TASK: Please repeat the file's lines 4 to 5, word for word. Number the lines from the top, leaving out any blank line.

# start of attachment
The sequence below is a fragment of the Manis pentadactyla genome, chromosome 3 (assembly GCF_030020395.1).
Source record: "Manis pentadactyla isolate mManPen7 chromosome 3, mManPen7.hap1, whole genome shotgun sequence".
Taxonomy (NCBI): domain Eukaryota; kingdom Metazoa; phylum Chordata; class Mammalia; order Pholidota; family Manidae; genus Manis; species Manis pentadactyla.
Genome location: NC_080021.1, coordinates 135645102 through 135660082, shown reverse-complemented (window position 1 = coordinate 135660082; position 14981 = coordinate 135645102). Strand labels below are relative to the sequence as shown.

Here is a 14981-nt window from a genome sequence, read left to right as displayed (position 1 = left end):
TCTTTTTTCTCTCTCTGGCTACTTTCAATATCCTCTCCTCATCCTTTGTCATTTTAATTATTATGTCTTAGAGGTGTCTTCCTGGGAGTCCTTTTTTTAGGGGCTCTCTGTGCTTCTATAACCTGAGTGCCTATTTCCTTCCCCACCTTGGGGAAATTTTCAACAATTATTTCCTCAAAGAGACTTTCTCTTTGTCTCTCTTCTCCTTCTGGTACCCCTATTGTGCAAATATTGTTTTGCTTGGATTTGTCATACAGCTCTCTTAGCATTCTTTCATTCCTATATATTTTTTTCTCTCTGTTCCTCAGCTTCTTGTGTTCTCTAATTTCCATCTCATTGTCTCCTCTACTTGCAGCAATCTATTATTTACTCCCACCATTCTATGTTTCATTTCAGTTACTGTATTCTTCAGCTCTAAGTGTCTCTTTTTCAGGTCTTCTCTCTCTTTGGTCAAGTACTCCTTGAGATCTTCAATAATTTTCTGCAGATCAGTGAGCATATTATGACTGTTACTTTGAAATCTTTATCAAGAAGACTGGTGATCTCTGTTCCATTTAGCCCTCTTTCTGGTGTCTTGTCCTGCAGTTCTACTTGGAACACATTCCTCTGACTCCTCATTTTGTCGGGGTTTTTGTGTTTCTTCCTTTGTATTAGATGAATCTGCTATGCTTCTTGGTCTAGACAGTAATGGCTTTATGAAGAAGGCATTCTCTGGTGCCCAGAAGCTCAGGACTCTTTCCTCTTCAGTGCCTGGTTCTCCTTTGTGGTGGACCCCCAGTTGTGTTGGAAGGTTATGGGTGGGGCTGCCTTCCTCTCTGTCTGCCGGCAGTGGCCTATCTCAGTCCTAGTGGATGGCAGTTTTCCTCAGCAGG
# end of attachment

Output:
Genome location: NC_080021.1, coordinates 135645102 through 135660082, shown reverse-complemented (window position 1 = coordinate 135660082; position 14981 = coordinate 135645102). Strand labels below are relative to the sequence as shown.

Here is a 14981-nt window from a genome sequence, read left to right as displayed (position 1 = left end):